Indeed, because of the dangers in worshiping God in a heterodox manner, which we see both in the Torah when the Sons of Korath were swallowed up for performing an improper rite before the Altar in the Tabernacle, and in the New Testament, where our Lord warns that not everyone who calls out to him truly knows him, and St. Paul warns that the Eucharist received unworthily can cause sickness or death (1 Corinthians 11:27-34, which with the adoption of the Revised Common Lectionary, is no longer heard in those Anglican parishes not using a traditional Book of Common Prayer with a traditional lectionary), it is imperative that people who join an Anglican church are taught from the beginning about the importance of Orthodoxy as it exists in Anglicanism and other local churches that comprise the One Holy Catholic and Apostolic Church (of which I fear many non-denominational Evangelical megachurches, or totally desecrated mainline Protestant and Catholic parishes, like St. Gregory of Nyssa Episcopal Church in San Fransisco, or the notorious Ebeneezer Lutheran Church (ELCA) across the bay, taken over by a female pastor who, with the blessing of her bishop, painted it pink, renamed it herchurch, celebrates exclusively Feminist heterodox worship, and engages in idolatry by distributing “Mother Godess Rosaries” with what appears to be Aurora replacing the cross or crucifix of our Lord).

    Indeed, it would be ideal if every heathen received into the Holy Catholic Church by an Anglican parish received a traditional Book of Common Prayer (the 1662 or Deposited Book in England and Wales*, the 1928 BCP in America, the 1962 book in Canada, the 1926 book in Ireland, and the 1929 BCP in Scotland), along with an Authorized Version (KJV) including the Deuterocanonical Books and an anthology of writings of the Church Fathers and Anglican Divines.

    Now, what makes the worship of the Church of England in its traditional form correct? It is justified by the Anglican trilateral, and the Wesleyan quadrilateral, which is to say, scripture, tradition, reason, and as Wesley added, the experience of the Church. Specifically, traditional Anglican worship is in all respects conducted decently and in order, like that of the other ancient churches of Apostolic provenance who still care (including the entirety of the Eastern and Oriental Orthodox communions, and the Assyrian churches in Persia, Iraq and the Diaspora, but alas, as a whole, the Roman church no longer cares, nor do a depressingly large number of Lutheran, Reformed, Methodist and Moravian churches, and I would argue the churches of the radical reformation like the Anabaptists, the Baptists, the Quakers and so on, very seldom did anything decently and in order). The Eucharist is celebrated with great reverence and humility; the Divine Office is so exquisite that even in England today, Choral Evensong is managing to fight back against secularization and stand its ground, noteworthily, BCP Choral Evensong and not Common Worship Choral Evensong** (I’ve never heard this on BBC Radio 3 although I have no doubt it happens), and the BCP throughout is imbued with what John Wesley called “rational, scriptural piety” and what I would call a superabundant reverence, dignity and elegant allocution of the traditions and principles of Christian doctrine.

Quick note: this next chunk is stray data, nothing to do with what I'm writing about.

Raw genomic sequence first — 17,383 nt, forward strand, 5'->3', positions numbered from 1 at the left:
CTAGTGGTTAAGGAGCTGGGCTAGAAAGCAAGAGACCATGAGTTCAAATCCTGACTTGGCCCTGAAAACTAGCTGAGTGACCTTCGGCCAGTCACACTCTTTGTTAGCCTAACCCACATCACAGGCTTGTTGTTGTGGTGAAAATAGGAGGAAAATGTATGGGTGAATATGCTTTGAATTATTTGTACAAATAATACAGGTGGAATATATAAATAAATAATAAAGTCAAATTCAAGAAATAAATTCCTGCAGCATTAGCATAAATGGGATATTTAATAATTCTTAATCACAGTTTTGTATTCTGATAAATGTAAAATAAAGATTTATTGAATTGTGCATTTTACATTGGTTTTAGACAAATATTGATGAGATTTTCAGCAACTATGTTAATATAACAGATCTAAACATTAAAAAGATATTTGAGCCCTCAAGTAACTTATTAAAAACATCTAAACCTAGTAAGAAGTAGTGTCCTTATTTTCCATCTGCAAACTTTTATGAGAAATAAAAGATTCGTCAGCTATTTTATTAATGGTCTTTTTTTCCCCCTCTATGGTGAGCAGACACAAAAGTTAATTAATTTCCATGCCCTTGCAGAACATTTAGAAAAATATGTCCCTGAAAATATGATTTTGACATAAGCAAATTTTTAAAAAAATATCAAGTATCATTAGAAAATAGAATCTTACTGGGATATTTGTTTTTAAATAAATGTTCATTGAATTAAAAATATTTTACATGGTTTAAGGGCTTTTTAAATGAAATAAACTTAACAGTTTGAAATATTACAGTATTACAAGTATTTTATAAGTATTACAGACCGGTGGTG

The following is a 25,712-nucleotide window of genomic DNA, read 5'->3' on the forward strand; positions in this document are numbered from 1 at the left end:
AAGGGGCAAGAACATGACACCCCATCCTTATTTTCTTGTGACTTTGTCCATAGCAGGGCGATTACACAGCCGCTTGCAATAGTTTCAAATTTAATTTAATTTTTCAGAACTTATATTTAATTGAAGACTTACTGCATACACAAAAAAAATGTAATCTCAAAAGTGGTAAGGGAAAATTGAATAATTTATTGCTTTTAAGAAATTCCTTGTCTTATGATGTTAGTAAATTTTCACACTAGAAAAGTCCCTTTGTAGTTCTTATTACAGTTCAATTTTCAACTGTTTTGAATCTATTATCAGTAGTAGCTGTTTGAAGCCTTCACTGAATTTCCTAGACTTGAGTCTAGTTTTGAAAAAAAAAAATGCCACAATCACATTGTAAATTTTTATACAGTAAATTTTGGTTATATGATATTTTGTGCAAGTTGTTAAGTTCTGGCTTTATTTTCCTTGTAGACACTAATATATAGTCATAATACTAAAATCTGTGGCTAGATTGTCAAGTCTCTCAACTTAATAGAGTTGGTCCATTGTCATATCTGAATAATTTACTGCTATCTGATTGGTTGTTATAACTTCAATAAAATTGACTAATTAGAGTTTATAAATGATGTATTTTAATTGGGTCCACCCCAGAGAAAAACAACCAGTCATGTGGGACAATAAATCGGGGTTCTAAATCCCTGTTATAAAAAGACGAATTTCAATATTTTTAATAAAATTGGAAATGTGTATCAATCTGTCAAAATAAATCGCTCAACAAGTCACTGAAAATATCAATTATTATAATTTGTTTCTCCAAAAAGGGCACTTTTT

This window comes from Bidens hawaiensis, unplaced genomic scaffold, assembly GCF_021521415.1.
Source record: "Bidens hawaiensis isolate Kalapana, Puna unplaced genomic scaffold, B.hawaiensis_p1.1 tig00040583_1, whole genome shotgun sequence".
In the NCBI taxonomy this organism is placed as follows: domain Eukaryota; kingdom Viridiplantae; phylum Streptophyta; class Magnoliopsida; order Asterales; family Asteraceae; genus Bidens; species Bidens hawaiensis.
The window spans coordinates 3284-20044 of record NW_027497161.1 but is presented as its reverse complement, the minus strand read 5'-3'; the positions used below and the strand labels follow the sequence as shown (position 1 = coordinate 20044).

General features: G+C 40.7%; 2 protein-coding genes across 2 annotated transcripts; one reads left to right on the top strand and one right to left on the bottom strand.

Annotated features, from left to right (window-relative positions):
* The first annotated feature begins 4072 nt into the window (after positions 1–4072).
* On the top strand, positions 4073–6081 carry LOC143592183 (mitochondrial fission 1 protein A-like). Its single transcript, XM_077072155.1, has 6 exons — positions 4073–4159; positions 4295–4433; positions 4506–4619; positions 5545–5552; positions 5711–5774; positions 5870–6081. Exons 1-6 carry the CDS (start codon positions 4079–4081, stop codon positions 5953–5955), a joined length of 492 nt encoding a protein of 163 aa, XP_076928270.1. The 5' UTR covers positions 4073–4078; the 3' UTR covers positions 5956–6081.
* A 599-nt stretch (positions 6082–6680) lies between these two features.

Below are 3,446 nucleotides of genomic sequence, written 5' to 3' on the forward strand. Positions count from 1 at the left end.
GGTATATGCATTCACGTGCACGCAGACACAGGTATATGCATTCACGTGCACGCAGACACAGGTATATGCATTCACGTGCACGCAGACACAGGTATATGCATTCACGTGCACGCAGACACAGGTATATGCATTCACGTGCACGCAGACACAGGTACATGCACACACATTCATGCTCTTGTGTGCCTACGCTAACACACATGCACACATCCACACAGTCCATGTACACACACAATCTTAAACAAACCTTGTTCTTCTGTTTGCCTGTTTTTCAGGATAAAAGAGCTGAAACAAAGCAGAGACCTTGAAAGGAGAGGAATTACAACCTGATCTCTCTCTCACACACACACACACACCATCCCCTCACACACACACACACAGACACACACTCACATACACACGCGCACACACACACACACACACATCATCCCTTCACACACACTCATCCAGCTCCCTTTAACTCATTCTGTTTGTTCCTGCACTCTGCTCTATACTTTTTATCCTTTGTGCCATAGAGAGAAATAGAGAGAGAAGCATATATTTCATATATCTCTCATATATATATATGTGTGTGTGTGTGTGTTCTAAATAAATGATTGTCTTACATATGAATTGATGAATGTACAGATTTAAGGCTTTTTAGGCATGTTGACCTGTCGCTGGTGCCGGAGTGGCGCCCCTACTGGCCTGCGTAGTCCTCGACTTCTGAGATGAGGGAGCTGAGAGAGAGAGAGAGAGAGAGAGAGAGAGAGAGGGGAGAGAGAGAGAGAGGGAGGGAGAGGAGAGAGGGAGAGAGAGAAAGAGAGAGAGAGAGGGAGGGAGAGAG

It also has a certain rubrical, latitudinarian restraint, which allows pious tradition-minded low church Evangelicals who reject CCM, and equally pious high-church Anglo Catholics to use it; for example, a high church parish can use plainsong, Anglican chant, surpliced choirs and liturgical supplements like the Directorum Anglicanorum and Ritual Notes, along with litugical colors, splendid vestments (such as copes, maniples, chasubles, stoles and so on), whereas a low church parish can focus on stirring homiletics, with the priest attired in the simplicity of a Geneva Gown during Morning and Evening Prayer, and a cassock, surplice, tippet and academic hood during Holy Communion and certain other services, and both groups can agree on the beautiful prayers of the book they hold in common, on congregational hymns such as those by Charles Wesley and other great composers, and said services as something of a liturgical standby very popular even in the US (during my time in the Episcopal Church, I normally attended the 0830 said service of Holy Communion in order to avoid the dreadful CCM that was interjected into parts of the 1030 service by the incompetent organist, who had the temerity to once tell me he considered Christian liturgy to be a form of ritual magic. :wallbash: